Fouling in cyclones is particularly acute in fluidized iron ore reduction processes. For example, in a typical fluidized iron ore reduction process, finely divided iron ore is passed downwardly through a series of beds in a reduction reactor. As the iron ore passes downwardly from bed to bed it is fluidized and reduced by ascending reducing gases. Generally, the reduction is conducted at temperatures near the softening point of the iron ore. Consequently, any solid material -entrained in the ascending reducing gases is sticky and tends to cohere rather rapidly.

When the reducing gas leaves the reactor it is sent through a cyclone separator in order to remove the entrained solids from the gas. The separated ga is removed through the gas outlet tube while the solids collect in the cone and are removed through the dipleg section of the cyclone. However, the residual centrifugal force in the cone and dipleg sections of the cyclone apparently increases the contact of the solid particles with each other and with the walls of the cone. Since the solids are sticky and tend to cohere, the solids buildup in the cone and dipleg sections rapidly resulting in fouling of the cyclone.

THE SUMMARY OF THE INVENTION According to this invention, fouling of cyclone separators can be effectively reduced by lessening the residual centrifulgal forces in the cyclone separator where the solids accumuate.

A unique feature of this invention involves the cyclone separator barrel which is about twice the length of the natural vortex length and which is provided with a baffle means within the barrel positioned just below the natural vortex length.

By providing baffle means in the barrel of a cyclone just below the natural vortex length excessive centrifugal forces which tend to buildup the sticky solids in the cone section are effectively reduced. Thus, fouling of the cyclone is substantially lessened.

THE DRAWINGS A better understanding of the invention will be reached by reference to the drawings in which:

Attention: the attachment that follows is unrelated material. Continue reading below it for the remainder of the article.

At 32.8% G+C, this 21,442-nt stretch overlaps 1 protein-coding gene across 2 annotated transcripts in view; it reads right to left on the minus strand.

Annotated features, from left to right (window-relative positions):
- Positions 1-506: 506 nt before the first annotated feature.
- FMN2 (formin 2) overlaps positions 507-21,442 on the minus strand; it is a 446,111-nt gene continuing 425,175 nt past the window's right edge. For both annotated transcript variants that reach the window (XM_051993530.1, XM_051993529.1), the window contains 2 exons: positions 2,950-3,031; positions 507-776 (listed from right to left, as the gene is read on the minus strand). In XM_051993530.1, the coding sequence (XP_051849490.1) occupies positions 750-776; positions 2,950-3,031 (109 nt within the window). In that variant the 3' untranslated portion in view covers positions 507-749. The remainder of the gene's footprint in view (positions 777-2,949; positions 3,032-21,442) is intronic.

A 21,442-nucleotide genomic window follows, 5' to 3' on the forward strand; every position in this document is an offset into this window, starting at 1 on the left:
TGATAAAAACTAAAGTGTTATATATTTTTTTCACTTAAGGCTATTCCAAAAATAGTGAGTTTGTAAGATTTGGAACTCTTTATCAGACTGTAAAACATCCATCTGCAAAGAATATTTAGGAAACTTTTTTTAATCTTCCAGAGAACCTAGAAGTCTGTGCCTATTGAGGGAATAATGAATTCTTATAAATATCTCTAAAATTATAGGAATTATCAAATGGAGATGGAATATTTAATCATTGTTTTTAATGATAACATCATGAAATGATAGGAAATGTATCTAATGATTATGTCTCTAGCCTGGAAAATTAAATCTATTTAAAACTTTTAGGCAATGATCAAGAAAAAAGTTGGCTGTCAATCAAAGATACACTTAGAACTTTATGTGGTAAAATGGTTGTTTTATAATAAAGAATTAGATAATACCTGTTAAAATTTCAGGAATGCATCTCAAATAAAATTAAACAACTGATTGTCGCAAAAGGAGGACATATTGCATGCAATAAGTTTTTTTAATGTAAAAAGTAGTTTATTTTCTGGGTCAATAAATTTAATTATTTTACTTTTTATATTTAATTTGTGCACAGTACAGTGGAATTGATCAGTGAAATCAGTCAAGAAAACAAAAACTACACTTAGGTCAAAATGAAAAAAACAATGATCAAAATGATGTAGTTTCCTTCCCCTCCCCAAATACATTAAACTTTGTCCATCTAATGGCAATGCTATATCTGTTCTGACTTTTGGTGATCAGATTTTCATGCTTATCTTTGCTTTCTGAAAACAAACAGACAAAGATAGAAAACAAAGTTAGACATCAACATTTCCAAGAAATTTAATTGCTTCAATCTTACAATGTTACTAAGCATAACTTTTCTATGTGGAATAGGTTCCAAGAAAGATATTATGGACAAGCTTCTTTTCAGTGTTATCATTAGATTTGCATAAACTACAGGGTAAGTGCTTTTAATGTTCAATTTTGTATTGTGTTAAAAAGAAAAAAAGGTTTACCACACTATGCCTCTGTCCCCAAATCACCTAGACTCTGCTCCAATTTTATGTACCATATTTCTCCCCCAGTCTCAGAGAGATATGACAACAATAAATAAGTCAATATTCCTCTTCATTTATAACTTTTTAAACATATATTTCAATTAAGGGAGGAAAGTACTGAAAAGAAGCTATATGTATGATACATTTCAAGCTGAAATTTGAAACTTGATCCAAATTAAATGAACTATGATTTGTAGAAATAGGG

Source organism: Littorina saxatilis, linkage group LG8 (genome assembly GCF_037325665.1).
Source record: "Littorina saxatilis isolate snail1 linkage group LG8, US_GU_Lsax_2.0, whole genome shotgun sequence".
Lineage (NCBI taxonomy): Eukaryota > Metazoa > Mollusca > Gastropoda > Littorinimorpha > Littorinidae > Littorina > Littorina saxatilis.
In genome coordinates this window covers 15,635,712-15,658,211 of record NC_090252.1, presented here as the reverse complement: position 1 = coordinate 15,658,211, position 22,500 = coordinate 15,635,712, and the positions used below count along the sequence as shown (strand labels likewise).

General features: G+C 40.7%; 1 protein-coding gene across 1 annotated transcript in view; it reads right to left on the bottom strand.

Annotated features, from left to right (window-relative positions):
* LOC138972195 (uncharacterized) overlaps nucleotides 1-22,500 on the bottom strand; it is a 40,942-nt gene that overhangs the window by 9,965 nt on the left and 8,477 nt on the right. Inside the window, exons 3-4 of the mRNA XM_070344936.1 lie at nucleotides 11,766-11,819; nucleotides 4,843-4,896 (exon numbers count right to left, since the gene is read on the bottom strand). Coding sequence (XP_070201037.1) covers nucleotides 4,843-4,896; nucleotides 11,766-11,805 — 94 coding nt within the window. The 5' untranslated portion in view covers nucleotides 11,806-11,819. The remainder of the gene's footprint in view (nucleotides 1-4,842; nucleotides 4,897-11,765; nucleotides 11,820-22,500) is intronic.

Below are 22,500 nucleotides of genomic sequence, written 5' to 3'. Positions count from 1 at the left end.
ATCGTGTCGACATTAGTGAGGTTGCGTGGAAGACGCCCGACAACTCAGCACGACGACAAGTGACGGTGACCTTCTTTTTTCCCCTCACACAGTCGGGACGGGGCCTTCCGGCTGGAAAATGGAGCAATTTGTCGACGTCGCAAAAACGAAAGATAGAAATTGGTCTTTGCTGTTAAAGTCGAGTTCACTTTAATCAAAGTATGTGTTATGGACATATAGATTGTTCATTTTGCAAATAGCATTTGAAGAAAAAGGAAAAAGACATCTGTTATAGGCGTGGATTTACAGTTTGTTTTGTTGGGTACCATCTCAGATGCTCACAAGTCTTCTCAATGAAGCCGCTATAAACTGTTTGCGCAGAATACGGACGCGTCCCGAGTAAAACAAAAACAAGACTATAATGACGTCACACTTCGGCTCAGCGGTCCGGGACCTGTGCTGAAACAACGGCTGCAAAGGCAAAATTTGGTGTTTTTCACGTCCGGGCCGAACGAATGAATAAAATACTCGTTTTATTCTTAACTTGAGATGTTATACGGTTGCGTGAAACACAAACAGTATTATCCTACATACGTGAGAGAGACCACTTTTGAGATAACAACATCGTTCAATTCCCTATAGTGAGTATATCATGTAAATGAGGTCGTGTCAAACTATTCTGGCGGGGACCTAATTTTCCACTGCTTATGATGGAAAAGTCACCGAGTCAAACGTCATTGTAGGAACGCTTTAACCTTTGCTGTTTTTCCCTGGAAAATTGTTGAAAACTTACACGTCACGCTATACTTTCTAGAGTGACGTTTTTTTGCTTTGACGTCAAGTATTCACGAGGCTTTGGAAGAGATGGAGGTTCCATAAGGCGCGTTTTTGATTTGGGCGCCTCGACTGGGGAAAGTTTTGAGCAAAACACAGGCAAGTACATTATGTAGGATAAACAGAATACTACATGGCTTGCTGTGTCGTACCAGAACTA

FIG. 1 shows a vertical and longitudinal cross section partly cutaway of the cyclone separator having internal baffle means located therein in accordance with this invention and FIG. 2 shows an enlarged vertical section of the preferred baffle means provided according to this invention.

DETAILED DESCRlPT ION OF THE INVENTION Referring now to FIG. 1 there is shown a cyclone [0 having a solids gas inlet passage ll defined by a rectangularly shaped housing 9, a solids outlet 8 and a gas outlet 17. The barrel of cyclone 10 is a cylindrical chamber 12 and the transition piece is a conical chamber 14. Transition piece 14 is connected to a tubular member 15 which is termed a dipleg.

The preferred baffle means will be more clearly understood by reference to FIG. 2. As can be seen in that figure, the baffle is mounted on a shaft 19 and comprises a solid transition cone section 20, and a plurality of fins, each fin defined by an upper fin section 21 and a lower fin section 22.

The baffle is provided with about two to 10 fins and preferably from about four to eight fins.

The fins extend radially from shaft 19. The upper fin section 21 is cotenninous with the base of cone 20 and extends downwardly and outwardly to the point of its maximum radial distance from the shaft. The lower fin section 22 extends downwardly and inwardly from the point of its maximum radial distance from the shafi to a point where its radial distance from the shalt is equal approximately to the radius of the dipleg.

The maximum radial dimension of fin sections 2] and 22 ranges from about the full radius of barrel 12 down to about one-half the radius of barrel 12. The minimum radial dimension at the upper and lower extremities of fin sections 21 and 22 is approximately one-half the maximum radial dimension of fin sections 21 and 22.

The radius of the base of the cone is equal to the minimum radial dimension of fin sections 21 and 22. The height of the cone is about one-half the length of the natural vortex.

The length of the upper fin section 21 and cone 20 is approximately equal to the length of the natural vortex. The length of the lower fin section 22 is equal to about one-half the length of the transition piece 14.

As stated previously, the upper fin section 21 extends outwardly and downwardly toward the walls of the barrel. This extension is a gradual one so that the presence of the fins in the barrel will not interfere in any way with the upper gas patterns. It is essential that the upper vortices in the cyclone are not disturbed or effective separation of the solids from the gas will not be achieved. Moreover, the residual centrifugal forces in the solids collection section must not be terminated abruptly. Suflicient expulsive forces must remain in the cone and dipleg in order that the solids will be discharged through the outlet.

As can be seen in FIG. 2, the baffle is further provided with support pins 24 for stabilizing and supporting the bafile centrally within the cyclone separator. The bafile is also provided with stabilizing fins 23. Stabilizing fins 23 extend radially from shaft 19. The radial dimensions of stabilizing fins 23 are such solids-laden gas through a cyclone.

Titanium dioxide was chosen as the solid feed for these tests because of the tendency of this material to agglomerate.